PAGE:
Anodes

Electrolyte Flow

Cathodes

+

Figure 1.3: Example of a problem of electrochemical process.

In figure 1.3 we have a parallel flow electrochemical reactor with a series of anodes on the top wall and a series of cathodes on the bottom wall. The flow

6

Problem statement (1.3) subsystem is simulated by a fluid flow analysis based on the incompressible Navier-Stokes equations. These equations are coupled with the multi-ion transport equations, which possess not only convective and diffusion terms, but also terms for the migration of ions and the chemical reactions between species. The discretisation of the multi-ion subsystem, involves a finer spacial discretisation than the flow subsystem because the mass transport boundary layer (BL) is about one order of magnitude smaller than the hydrodynamic BL, and the chemical reaction BL can become several orders of magnitude smaller than the hydrodynamic BL. Present in this system are many complex modelling issues that directly project complexity issues into software landscape, from multiple discretised domains, to coupling strategies between different modelling equations and different time scales involved. For more realistic results, we can compute the potential within the anodes and cathodes, as separate domains, solving a Laplace problem for the potential. Special boundary conditions are added in the interface between the electrode domains and the fluid domain. We can also compute the heating effects by solving the heat transfer equations on those anodes and cathodes together with a new heat equation in the fluid. The set of equations of the flow may be discretised by a Finite Volume Method (FVM) while the equations for the potential may require a different discretisation like the Finite Element Method (FEM). This introduces another level of software complexity, which we call multiple methods. In this example we have used the description of a straight channel flow, but the reader should take into consideration that real electrochemical systems are of a more complex geometrical nature, such as the one presented in figure 1.4. This complex system presents the following software challenges: • multiple methods for discretisation of different physical models • multiple physics need multiple coupling algorithms • multiple domains for different space scales • efficient solution of strongly coupled systems • complex geometries for real industrial applications

1.3 Problem statement Domains of addressed problems In the previous sections we defined the focus of this dissertation and its applicability. We described the goals that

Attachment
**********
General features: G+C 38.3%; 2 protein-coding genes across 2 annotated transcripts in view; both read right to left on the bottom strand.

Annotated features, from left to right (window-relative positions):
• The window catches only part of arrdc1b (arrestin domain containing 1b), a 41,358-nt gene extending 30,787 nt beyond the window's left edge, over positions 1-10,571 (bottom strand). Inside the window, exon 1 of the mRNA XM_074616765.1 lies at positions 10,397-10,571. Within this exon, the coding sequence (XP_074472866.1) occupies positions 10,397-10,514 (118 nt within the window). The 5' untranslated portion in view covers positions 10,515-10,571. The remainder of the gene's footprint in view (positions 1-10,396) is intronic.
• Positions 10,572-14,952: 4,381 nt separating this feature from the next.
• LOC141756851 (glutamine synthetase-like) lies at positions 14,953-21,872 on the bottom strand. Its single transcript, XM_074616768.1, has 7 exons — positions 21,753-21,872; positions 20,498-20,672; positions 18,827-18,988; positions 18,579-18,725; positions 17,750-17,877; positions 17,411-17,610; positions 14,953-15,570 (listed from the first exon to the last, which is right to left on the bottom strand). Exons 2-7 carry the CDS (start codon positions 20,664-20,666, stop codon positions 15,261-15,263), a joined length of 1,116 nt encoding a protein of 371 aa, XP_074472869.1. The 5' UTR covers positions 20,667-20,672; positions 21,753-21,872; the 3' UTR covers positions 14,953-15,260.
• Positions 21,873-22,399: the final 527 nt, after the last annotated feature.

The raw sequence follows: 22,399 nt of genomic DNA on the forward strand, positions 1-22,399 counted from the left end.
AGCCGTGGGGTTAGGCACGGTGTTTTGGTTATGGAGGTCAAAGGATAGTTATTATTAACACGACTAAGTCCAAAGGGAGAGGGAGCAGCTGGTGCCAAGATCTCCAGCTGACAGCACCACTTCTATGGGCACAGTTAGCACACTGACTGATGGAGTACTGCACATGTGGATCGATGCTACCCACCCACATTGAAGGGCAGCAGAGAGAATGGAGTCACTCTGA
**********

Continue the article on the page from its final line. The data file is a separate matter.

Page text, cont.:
7

Chapter 1 - Overview motivate the work, which raise several software issues that add up to the complexity of the software tool. We restate the goals here by conveniently rearranging them into four problem domains and by summarising the issues they raise: Multi-Physics The domain of multi-physics contains the physical models that describe the behaviour of the systems as well as the interactions between those physical models, when present together in the same simulation. Such simultaneous presence increases software complexity because each phenomenon may require different discretisation. Numerical methods This domain includes the multiplicity of numerical methods, their many variations and specific techniques. This domain adds to software complexity mainly due to the many degrees of variance in the functionality and implementation of the algorithms, specially when they need to coexist within the same application. This is related to different numerical methods requiring different data structures and functionality from the underlying infrastructure. Geometry representation This domain is concerned with the representation of the system within the software environment, in order to abstract the geometry of the problem from the numerical tools that will simulate the system. Because geometries are complex, this representation is not straightforward, certainly if a link with the CAD representation is required by the numerical methods. Software infrastructure The domain of software infrastructure wraps the issues related with the implementation of concepts that in themselves do not contribute directly to the simulation but serve as support to the numerical methods. These include complexity of parallelisation due to the concurrent nature of the numerical processes involved and efficient implementation of the numerical algorithms. Software complexity The nature of the software issues raised within each of these domains will be addressed and detailed along the dissertation, mainly in chapter 3. For now, it is sufficient to note that whereas each of the domains poses software problems in itself, their interaction within a single application not only has a cumulative but often a multiplicative effect on software complexity.